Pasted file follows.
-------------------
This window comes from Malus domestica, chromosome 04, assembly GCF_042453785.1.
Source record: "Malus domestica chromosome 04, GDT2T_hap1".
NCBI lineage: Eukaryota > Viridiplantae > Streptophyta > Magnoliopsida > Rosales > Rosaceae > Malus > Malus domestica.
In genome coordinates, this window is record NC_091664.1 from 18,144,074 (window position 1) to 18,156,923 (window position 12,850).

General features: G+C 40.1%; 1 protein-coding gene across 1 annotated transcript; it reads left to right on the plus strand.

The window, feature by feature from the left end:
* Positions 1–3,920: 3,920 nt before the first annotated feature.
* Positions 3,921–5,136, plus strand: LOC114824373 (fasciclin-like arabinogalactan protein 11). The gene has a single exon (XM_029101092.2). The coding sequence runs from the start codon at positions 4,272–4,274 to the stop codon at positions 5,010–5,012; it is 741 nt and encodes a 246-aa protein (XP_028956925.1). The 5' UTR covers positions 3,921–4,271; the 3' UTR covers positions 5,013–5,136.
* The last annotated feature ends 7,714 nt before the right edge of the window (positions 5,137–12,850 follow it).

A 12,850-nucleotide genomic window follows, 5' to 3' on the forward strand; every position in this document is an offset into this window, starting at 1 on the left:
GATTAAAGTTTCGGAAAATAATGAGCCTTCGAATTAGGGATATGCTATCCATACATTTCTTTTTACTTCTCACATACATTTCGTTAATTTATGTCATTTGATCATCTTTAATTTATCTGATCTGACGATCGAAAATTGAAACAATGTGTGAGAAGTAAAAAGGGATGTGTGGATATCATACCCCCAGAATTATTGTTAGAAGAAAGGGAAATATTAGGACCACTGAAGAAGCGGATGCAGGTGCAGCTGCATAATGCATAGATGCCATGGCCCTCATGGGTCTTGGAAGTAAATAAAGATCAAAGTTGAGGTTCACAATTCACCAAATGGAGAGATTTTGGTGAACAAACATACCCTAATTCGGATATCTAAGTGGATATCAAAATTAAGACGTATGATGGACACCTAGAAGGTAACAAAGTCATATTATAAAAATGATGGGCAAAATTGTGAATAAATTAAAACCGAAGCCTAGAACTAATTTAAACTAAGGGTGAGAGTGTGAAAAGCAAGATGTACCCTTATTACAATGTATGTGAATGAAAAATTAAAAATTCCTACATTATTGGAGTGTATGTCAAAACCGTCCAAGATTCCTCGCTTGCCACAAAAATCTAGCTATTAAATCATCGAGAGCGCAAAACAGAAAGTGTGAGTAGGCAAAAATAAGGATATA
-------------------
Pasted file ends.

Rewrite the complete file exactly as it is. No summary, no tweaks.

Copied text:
This window comes from Malus domestica, chromosome 04, assembly GCF_042453785.1.
Source record: "Malus domestica chromosome 04, GDT2T_hap1".
NCBI lineage: Eukaryota > Viridiplantae > Streptophyta > Magnoliopsida > Rosales > Rosaceae > Malus > Malus domestica.
In genome coordinates, this window is record NC_091664.1 from 18,144,074 (window position 1) to 18,156,923 (window position 12,850).

General features: G+C 40.1%; 1 protein-coding gene across 1 annotated transcript; it reads left to right on the plus strand.

The window, feature by feature from the left end:
* Positions 1–3,920: 3,920 nt before the first annotated feature.
* Positions 3,921–5,136, plus strand: LOC114824373 (fasciclin-like arabinogalactan protein 11). The gene has a single exon (XM_029101092.2). The coding sequence runs from the start codon at positions 4,272–4,274 to the stop codon at positions 5,010–5,012; it is 741 nt and encodes a 246-aa protein (XP_028956925.1). The 5' UTR covers positions 3,921–4,271; the 3' UTR covers positions 5,013–5,136.
* The last annotated feature ends 7,714 nt before the right edge of the window (positions 5,137–12,850 follow it).

A 12,850-nucleotide genomic window follows, 5' to 3' on the forward strand; every position in this document is an offset into this window, starting at 1 on the left:
GATTAAAGTTTCGGAAAATAATGAGCCTTCGAATTAGGGATATGCTATCCATACATTTCTTTTTACTTCTCACATACATTTCGTTAATTTATGTCATTTGATCATCTTTAATTTATCTGATCTGACGATCGAAAATTGAAACAATGTGTGAGAAGTAAAAAGGGATGTGTGGATATCATACCCCCAGAATTATTGTTAGAAGAAAGGGAAATATTAGGACCACTGAAGAAGCGGATGCAGGTGCAGCTGCATAATGCATAGATGCCATGGCCCTCATGGGTCTTGGAAGTAAATAAAGATCAAAGTTGAGGTTCACAATTCACCAAATGGAGAGATTTTGGTGAACAAACATACCCTAATTCGGATATCTAAGTGGATATCAAAATTAAGACGTATGATGGACACCTAGAAGGTAACAAAGTCATATTATAAAAATGATGGGCAAAATTGTGAATAAATTAAAACCGAAGCCTAGAACTAATTTAAACTAAGGGTGAGAGTGTGAAAAGCAAGATGTACCCTTATTACAATGTATGTGAATGAAAAATTAAAAATTCCTACATTATTGGAGTGTATGTCAAAACCGTCCAAGATTCCTCGCTTGCCACAAAAATCTAGCTATTAAATCATCGAGAGCGCAAAACAGAAAGTGTGAGTAGGCAAAAATAAGGATATA